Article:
These days, it seems like Google's motto in 2018 was 'only do evil'.
Google was racked by privacy scandal after scandal in 2018, from “locationgate” to employee email leaks, proving what many of us already knew: Google services are a privacy nightmare.
In case you still have doubts, here are 7 reasons why you really can’t trust Google.
Google Tracks Your Location – Even When You Tell Them Not To
In August 2018, a story by the Associated Press shed light on Google’s invasive location tracking practices.
Not only were Google-owned apps and services pinpointing and saving users’ locations when they do something like open Google Maps or even use Google search, they continued to do this even when the ‘Location History’ setting was turned off.
Google Accesses Your Emails – and Lets Third-Parties Do It Too
Google has long monitored the content of the emails you send and receive through Gmail. They say it’s to improve your “search results”, but it’s a privacy nightmare.
And in 2018, it was revealed that it’s not just Google snooping through your private messages – they give third-party app developers access too. Hope you haven’t sent anything embarrassing to or from Gmail lately!
The company’s long history of privacy invasions make their new Smart Replies feature even more creepy. Not only are they reading all your emails, they’re now providing suggestions on how to reply.
Google Manipulates and Censors Search Results and Web Content
While Google has branched out into all kinds of different ventures over the years, they’re still a search engine first and foremost.
Unfortunately, it seems like they can’t even be trusted to do that. A study published by a team of academics and legal scholars argued that:
“Google appears to be strategically deploying universal search in a way that degrades the product so as to slow and exclude challengers to its dominant search paradigm.”
In other words, Google favors its own content in search results, to the detriment of both its competitors and users. One example is the search engine’s tendency to suggest Google reviews over review sites like Yelp and Trip Advisor, even though the latter sites are actually preferred by consumers.
But that may just be the tip of the iceberg. While Google had long been accused of political bias, particularly in the run-up to the 2016 US presidential election, employee emails leaked in 2018 seem to confirm as much. In the emails, Google employees discussed manipulating the search algorithm to promote results that attacked President Trump’s political agenda.
Google officials claim this plan was never put into action, but who knows what else they’ve been up to in the meantime?
Google Tracks Your Internet Use – Even When You’re Not on Their Site
Google’s interest in every-friggin’-thing you do doesn’t stop at your search history or the contents of your emails. No, their tracking cookies follow you all around the web, monitoring your activity on non-Google sites and devices as well.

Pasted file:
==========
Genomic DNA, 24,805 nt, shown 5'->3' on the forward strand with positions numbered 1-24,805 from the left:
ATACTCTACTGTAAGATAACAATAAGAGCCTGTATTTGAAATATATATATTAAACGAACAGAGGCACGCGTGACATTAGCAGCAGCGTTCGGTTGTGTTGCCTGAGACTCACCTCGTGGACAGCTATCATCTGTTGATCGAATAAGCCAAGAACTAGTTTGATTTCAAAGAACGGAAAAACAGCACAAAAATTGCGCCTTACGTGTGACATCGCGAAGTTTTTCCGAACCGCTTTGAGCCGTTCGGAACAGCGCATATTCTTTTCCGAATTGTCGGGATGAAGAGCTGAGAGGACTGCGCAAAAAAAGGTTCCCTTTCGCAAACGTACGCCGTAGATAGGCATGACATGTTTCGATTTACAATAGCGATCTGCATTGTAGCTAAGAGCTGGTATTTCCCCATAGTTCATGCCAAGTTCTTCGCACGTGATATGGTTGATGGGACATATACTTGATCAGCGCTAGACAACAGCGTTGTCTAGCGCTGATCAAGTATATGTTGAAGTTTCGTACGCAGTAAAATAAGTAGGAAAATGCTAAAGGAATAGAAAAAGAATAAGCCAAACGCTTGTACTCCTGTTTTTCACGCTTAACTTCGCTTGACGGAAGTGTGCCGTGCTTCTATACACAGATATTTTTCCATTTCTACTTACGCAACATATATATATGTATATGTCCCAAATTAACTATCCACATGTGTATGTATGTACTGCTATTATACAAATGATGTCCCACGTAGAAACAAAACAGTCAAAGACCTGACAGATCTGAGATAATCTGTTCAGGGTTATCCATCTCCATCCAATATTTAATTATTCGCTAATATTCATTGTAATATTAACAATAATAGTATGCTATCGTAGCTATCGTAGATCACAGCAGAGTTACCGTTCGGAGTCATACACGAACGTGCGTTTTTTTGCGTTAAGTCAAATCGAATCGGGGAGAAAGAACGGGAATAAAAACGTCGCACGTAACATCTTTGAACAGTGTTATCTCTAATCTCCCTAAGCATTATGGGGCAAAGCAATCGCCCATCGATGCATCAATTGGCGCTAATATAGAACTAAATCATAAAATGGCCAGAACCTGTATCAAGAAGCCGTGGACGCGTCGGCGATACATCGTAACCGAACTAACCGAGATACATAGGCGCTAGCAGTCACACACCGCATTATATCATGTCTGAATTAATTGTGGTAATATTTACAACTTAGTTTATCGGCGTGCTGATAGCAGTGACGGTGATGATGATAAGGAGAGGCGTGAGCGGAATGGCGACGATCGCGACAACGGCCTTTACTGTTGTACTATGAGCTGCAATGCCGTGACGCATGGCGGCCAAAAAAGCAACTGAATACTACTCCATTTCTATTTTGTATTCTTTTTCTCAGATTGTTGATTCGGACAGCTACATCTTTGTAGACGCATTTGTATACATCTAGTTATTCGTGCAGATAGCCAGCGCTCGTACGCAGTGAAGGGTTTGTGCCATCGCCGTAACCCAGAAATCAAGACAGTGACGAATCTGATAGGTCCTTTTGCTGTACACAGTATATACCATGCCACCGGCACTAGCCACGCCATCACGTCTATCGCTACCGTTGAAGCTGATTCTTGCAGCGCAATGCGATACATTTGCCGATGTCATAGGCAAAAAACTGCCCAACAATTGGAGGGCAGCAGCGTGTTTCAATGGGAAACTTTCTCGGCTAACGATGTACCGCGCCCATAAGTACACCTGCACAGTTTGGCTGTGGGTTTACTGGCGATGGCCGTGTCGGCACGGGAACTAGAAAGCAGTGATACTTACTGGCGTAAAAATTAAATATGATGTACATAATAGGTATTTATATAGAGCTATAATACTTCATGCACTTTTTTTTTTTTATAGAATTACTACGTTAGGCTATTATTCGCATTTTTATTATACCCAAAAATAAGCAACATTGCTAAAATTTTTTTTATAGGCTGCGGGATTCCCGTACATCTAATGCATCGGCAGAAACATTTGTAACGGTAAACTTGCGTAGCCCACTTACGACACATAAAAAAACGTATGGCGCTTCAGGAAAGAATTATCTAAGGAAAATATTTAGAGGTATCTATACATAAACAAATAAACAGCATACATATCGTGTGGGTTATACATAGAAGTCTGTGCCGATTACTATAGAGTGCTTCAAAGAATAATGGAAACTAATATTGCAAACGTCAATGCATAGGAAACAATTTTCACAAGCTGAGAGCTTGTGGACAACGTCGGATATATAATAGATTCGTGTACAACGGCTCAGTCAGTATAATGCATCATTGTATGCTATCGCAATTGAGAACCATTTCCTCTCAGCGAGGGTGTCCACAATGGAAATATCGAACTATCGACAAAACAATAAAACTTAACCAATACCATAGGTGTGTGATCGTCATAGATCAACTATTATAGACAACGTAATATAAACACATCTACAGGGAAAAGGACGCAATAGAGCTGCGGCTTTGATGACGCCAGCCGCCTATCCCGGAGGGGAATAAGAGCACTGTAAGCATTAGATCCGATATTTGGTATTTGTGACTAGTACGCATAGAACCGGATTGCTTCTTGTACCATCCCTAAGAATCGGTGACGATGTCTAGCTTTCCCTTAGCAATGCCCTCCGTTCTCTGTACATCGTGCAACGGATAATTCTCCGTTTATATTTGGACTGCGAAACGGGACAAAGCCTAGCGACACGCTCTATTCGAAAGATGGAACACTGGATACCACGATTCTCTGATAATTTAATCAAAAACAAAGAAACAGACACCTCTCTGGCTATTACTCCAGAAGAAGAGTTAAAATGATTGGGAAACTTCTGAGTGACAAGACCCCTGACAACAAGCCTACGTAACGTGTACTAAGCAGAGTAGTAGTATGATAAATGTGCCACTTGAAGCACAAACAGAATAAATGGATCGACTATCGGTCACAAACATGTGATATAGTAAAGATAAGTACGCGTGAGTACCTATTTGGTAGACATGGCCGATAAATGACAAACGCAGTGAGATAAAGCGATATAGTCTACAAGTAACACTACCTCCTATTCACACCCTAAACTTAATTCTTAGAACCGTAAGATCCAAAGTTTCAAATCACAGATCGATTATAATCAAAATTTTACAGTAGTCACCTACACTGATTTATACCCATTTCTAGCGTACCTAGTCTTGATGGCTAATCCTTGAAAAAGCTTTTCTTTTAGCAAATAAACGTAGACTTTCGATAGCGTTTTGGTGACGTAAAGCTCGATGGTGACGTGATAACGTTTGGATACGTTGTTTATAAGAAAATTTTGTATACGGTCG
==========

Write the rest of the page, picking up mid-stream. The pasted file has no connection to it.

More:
Clearing your browser’s cookies is one way to avoid this. Unfortunately, in 2018, users discovered that clearing cookies in Chrome didn’t delete Google’s own cookies. As we saw with their location tracking, even when you tell Google to stop following you, they just do it anyways.
Google Sells Your Data and Shares It With Authorities
Why is Google so concerned with tracking what you do online? Because selling that information has made them filthy rich.
Now, Google defenders will point out that they don’t literally sell your data, as in auctioning off a thumbdrive filled with Excel spreadsheets of user search histories.
But they sell ads. And they cater those ads to you through your data. That’s been their main source of revenue for over a decade. So, no, we don’t have proof that they directly sell your personal info, but they do sell it indirectly.
They also turn your data over to the authorities at the slightest request. Google’s work with the NSA has been well-publicized, and others have pointed out that the company was originally funded in part by grants from the NSA, CIA, and DARPA.
Google Doesn’t Care About Your Right to Privacy or Anonymity
In 2009, during an interview with CNBC, then-Google CEO Eric Schmidt claimed:
"If you have something that you don't want anyone to know, maybe you shouldn't be doing it in the first place."
Just a year later, at the 2010 Techonomy conference, Schmidt followed up:
"The only way to manage this is true transparency and no anonymity. In a world of asynchronous threats, it is too dangerous for there not to be some way to identify you. We need a [verified] name service for people. Governments will demand it."
Schmidt remained the executive chairman of Google (and later Alphabet Inc.) until Dec. 2017, when he voluntary stepped down to a technical adviser role.
Does this sound like the kind of person you want to trust with your privacy? Google might try to explain away its various privacy scandals as gaffes and mishaps, but in reality, they’re actively undermining your privacy and anonymity, as proven by Schmidt’s statements.
How to Keep Google from Invading Your Privacy
Fortunately, there are still several ways to maintain your privacy, even in light of the above.
A good VPN will prevent Google from connecting your online activity to your real identity by hiding your IP address, as well as giving Google a fake location.
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While you’re at it, you should sign up for a free private email provider and start using a more privacy-focused search engine that doesn’t save your history.
Stay safe out there people!